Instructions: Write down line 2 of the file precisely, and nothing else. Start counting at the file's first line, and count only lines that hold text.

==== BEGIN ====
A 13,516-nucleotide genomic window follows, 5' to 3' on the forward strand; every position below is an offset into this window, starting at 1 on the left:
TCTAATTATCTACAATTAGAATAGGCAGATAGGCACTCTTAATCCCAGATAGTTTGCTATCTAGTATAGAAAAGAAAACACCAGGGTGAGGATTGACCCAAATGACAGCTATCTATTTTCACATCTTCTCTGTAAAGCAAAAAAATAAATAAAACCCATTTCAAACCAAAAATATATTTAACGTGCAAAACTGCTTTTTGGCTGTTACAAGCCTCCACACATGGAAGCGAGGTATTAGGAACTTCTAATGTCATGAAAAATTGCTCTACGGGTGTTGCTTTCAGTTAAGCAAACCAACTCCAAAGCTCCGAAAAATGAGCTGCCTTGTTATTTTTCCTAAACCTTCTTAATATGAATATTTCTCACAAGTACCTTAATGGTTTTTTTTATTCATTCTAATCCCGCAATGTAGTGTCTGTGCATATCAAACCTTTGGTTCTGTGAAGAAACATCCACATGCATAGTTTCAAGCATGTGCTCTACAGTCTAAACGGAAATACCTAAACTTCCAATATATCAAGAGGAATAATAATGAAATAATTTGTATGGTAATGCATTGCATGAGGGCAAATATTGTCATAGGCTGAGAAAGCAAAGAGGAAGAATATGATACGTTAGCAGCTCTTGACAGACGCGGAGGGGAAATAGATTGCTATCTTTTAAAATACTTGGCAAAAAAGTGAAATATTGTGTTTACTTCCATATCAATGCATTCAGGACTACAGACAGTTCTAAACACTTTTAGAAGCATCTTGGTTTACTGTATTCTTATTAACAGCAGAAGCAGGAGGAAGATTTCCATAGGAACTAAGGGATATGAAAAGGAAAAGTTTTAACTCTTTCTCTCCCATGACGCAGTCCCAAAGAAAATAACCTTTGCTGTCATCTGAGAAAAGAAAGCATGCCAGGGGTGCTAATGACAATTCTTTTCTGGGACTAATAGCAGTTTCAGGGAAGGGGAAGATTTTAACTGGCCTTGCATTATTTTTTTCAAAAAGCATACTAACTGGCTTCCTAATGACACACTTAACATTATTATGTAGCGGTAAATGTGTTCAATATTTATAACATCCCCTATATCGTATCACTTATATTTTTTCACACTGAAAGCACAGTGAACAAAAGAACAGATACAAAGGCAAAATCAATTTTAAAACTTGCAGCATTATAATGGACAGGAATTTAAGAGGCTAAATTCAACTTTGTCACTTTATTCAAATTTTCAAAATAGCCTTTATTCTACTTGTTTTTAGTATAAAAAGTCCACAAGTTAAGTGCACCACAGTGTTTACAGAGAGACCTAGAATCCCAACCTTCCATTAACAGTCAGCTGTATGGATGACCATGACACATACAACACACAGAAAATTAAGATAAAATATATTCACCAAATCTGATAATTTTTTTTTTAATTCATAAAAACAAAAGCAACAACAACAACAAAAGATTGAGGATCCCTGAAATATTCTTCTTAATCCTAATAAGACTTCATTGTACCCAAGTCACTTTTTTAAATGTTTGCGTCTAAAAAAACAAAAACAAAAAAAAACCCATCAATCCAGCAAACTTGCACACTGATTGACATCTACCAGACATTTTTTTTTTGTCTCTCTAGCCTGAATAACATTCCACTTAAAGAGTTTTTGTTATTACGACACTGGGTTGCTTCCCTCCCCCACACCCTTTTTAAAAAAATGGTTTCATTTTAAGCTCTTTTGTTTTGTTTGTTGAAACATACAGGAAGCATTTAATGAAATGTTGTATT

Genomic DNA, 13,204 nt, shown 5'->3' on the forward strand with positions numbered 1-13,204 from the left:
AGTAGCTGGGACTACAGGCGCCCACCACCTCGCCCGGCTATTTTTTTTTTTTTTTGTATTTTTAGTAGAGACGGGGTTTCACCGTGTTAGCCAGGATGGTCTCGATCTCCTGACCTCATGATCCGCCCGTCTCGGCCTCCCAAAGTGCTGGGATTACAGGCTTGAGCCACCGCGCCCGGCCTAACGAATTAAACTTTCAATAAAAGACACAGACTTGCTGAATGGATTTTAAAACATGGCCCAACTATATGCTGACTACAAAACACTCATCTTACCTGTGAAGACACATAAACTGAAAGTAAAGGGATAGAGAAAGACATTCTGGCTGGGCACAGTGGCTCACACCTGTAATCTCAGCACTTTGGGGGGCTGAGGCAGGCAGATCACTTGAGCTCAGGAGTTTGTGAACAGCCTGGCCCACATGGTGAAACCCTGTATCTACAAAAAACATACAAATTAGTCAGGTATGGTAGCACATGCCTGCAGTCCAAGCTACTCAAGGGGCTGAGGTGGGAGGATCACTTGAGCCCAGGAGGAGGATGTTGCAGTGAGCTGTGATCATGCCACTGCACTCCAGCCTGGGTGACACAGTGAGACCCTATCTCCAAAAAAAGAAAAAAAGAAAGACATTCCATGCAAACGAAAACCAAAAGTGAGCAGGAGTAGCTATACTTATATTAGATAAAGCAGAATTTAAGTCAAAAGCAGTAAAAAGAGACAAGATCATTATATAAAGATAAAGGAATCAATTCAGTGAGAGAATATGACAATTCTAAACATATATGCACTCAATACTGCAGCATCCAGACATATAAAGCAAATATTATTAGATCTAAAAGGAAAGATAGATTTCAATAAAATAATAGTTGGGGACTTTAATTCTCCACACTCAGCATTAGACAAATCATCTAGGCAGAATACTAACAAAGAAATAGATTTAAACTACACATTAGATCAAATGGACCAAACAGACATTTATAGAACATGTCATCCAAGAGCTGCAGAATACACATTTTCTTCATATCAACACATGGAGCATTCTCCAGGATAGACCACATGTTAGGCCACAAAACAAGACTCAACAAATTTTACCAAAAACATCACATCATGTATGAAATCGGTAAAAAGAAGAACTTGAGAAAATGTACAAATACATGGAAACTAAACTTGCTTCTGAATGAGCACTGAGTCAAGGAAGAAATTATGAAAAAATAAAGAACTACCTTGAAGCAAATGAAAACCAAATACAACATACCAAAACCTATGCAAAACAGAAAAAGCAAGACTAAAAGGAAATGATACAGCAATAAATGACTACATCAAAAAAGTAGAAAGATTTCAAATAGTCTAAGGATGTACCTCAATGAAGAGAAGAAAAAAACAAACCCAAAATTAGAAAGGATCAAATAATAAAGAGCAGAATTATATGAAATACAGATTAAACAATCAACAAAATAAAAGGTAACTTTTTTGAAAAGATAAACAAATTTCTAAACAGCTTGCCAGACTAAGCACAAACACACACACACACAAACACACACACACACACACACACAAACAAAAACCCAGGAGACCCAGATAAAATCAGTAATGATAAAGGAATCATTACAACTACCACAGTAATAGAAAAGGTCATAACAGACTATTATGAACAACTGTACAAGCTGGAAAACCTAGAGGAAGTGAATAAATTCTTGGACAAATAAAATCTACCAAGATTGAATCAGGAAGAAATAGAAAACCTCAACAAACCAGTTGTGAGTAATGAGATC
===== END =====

TCTAATTATCTACAATTAGAATAGGCAGATAGGCACTCTTAATCCCAGATAGTTTGCTATCTAGTATAGAAAAGAAAACACCAGGGTGAGGATTGACCCAAATGACAGCTATCTATTTTCACATCTTCTCTGTAAAGCAAAAAAATAAATAAAACCCATTTCAAACCAAAAATATATTTAACGTGCAAAACTGCTTTTTGGCTGTTACAAGCCTCCACACATGGAAGCGAGGTATTAGGAACTTCTAATGTCATGAAAAATTGCTCTACGGGTGTTGCTTTCAGTTAAGCAAACCAACTCCAAAGCTCCGAAAAATGAGCTGCCTTGTTATTTTTCCTAAACCTTCTTAATATGAATATTTCTCACAAGTACCTTAATGGTTTTTTTTATTCATTCTAATCCCGCAATGTAGTGTCTGTGCATATCAAACCTTTGGTTCTGTGAAGAAACATCCACATGCATAGTTTCAAGCATGTGCTCTACAGTCTAAACGGAAATACCTAAACTTCCAATATATCAAGAGGAATAATAATGAAATAATTTGTATGGTAATGCATTGCATGAGGGCAAATATTGTCATAGGCTGAGAAAGCAAAGAGGAAGAATATGATACGTTAGCAGCTCTTGACAGACGCGGAGGGGAAATAGATTGCTATCTTTTAAAATACTTGGCAAAAAAGTGAAATATTGTGTTTACTTCCATATCAATGCATTCAGGACTACAGACAGTTCTAAACACTTTTAGAAGCATCTTGGTTTACTGTATTCTTATTAACAGCAGAAGCAGGAGGAAGATTTCCATAGGAACTAAGGGATATGAAAAGGAAAAGTTTTAACTCTTTCTCTCCCATGACGCAGTCCCAAAGAAAATAACCTTTGCTGTCATCTGAGAAAAGAAAGCATGCCAGGGGTGCTAATGACAATTCTTTTCTGGGACTAATAGCAGTTTCAGGGAAGGGGAAGATTTTAACTGGCCTTGCATTATTTTTTTCAAAAAGCATACTAACTGGCTTCCTAATGACACACTTAACATTATTATGTAGCGGTAAATGTGTTCAATATTTATAACATCCCCTATATCGTATCACTTATATTTTTTCACACTGAAAGCACAGTGAACAAAAGAACAGATACAAAGGCAAAATCAATTTTAAAACTTGCAGCATTATAATGGACAGGAATTTAAGAGGCTAAATTCAACTTTGTCACTTTATTCAAATTTTCAAAATAGCCTTTATTCTACTTGTTTTTAGTATAAAAAGTCCACAAGTTAAGTGCACCACAGTGTTTACAGAGAGACCTAGAATCCCAACCTTCCATTAACAGTCAGCTGTATGGATGACCATGACACATACAACACACAGAAAATTAAGATAAAATATATTCACCAAATCTGATAATTTTTTTTTTAATTCATAAAAACAAAAGCAACAACAACAACAAAAGATTGAGGATCCCTGAAATATTCTTCTTAATCCTAATAAGACTTCATTGTACCCAAGTCACTTTTTTAAATGTTTGCGTCTAAAAAAACAAAAACAAAAAAAAACCCATCAATCCAGCAAACTTGCACACTGATTGACATCTACCAGACATTTTTTTTTTGTCTCTCTAGCCTGAATAACATTCCACTTAAAGAGTTTTTGTTATTACGACACTGGGTTGCTTCCCTCCCCCACACCCTTTTTAAAAAAATGGTTTCATTTTAAGCTCTTTTGTTTTGTTTGTTGAAACATACAGGAAGCATTTAATGAAATGTTGTATT